• and ‘Hacking Tim’, which turned out to be a WordPress security expert (called Tim)’s general life hacks for work-life balance and productivity

I’ll be writing up my notes on each of these topics and linking them separately.

If this inspires anyone to go to more local WordPress events, there’s a very nice WordPress Edinburgh Meetup group that meets one Wednesday a month at CodeBase. I think I’m actually in their photo:

Screenshot: Trello board inside a Microsoft Teams group

How to add a Trello board to a Microsoft Teams group

Reading Time: 5 minutes

This post assumes you have a Trello board (because who wouldn’t) and a Microsoft Teams group (and who wouldn’t want to cheer one of those up with a Trello board).

So here’s the Trello board I’ve created as the first Swiss cheese hole nibbled into my upcoming SharePoint project:

Screenshot: My Trello board

My Trello board, a thing of awesomeness that nearly keeps me sane in moments of SharePoint

And here’s the Teams group I’ve created for the same SharePoint project:

Screenshot of my new Teams group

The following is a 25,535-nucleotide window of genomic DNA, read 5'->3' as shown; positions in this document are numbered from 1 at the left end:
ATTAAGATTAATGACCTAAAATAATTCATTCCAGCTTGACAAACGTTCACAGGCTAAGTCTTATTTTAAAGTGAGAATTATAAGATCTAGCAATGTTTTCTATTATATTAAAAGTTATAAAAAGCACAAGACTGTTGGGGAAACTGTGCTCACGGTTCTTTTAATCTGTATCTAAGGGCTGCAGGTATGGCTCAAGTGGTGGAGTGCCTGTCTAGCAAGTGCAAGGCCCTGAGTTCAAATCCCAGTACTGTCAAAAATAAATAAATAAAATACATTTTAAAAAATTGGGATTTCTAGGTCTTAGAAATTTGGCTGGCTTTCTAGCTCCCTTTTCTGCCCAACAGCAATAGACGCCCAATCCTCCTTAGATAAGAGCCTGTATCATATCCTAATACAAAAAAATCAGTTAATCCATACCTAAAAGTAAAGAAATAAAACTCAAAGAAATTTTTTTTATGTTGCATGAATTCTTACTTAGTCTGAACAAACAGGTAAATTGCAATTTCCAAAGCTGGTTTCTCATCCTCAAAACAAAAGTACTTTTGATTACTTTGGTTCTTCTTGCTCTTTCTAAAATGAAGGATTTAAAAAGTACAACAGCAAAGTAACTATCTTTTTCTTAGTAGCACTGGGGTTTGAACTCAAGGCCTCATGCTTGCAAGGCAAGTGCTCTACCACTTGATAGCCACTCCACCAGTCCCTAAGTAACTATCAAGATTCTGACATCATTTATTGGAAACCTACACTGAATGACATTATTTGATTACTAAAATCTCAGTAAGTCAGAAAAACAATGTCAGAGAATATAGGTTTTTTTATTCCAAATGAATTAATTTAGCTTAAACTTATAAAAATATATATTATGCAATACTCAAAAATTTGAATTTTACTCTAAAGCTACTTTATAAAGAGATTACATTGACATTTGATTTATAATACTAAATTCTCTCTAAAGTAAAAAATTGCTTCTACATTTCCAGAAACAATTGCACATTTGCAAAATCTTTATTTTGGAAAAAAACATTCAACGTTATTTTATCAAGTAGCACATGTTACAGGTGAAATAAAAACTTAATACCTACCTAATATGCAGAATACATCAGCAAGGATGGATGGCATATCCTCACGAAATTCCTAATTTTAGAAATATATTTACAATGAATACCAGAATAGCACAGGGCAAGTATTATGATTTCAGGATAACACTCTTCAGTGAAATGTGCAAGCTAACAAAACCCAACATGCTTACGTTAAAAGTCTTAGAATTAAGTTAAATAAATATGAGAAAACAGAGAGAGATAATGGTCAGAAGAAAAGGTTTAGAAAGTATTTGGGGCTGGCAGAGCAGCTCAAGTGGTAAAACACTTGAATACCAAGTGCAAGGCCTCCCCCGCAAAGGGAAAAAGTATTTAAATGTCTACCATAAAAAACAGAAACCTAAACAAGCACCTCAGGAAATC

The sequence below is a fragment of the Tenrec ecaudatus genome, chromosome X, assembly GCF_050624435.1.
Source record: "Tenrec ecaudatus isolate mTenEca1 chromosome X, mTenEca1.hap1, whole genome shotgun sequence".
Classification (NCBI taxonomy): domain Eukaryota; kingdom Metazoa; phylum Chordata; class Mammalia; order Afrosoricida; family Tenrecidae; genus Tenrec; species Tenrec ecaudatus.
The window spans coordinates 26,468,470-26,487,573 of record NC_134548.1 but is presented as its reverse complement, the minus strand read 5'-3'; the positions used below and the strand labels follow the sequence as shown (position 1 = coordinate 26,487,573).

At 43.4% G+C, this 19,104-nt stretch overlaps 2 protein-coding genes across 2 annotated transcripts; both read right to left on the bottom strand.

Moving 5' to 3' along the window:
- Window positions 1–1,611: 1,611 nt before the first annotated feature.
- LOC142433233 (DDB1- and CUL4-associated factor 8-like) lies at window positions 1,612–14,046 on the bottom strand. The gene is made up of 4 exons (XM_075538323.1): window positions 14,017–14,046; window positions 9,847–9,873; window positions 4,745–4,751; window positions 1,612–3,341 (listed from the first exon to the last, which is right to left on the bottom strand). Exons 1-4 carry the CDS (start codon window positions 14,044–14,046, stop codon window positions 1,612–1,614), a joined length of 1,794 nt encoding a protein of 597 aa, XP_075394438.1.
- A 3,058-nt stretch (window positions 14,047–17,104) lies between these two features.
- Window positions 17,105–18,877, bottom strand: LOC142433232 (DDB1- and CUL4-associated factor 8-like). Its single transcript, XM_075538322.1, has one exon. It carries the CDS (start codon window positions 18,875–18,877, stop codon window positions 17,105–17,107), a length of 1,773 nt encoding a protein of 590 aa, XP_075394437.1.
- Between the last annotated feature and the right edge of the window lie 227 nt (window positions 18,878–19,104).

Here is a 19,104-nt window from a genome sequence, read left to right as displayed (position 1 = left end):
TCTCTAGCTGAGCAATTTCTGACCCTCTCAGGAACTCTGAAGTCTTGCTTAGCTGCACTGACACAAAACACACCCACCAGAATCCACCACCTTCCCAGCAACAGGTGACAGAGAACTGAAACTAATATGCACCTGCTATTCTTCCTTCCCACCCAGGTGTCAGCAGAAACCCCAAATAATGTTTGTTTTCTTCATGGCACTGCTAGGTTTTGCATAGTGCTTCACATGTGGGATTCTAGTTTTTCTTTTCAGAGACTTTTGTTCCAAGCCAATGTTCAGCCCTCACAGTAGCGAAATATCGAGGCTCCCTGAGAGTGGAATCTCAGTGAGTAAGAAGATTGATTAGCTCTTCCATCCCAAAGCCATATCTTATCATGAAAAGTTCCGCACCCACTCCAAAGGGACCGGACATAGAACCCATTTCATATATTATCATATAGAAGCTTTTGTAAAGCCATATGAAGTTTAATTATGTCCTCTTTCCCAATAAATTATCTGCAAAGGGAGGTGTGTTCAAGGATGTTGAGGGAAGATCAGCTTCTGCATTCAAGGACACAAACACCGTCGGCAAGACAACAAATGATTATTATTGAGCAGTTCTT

It says, ‘Welcome to the Team!’ That’s a nice start, I like that. Big improvement, Microsoft!

Here’s what to do next…

Browser window screenshot showing and enormous blurry smiley icon

Changing the Favicon in my SharePoint SubSite

Reading Time: 27 minutes

A cautionary tale…

If you’re looking for how to do this yourself, let me save you some time: there’s a good post about it here: How To Change The Favicon In SharePoint Online, but it does require SharePoint Designer and the last 2 steps didn’t quite work for me.

Fatal Distraction:

Once upon a time…
I was almost making progress on starting a SharePoint project when instead I got annoyed with the enormous number of identical tabs that SharePoint opens in the browser:

Screenshot of browser window showing many similar looking sharepoint tabs open

Too much, SharePoint, and it all looks the same!

So I wanted to upload a favicon for my subsite. It’s the little icon that goes in the web browser tab to distinguish one site from another. Like this:

Smiley face icon

My favicon of choice, but bigger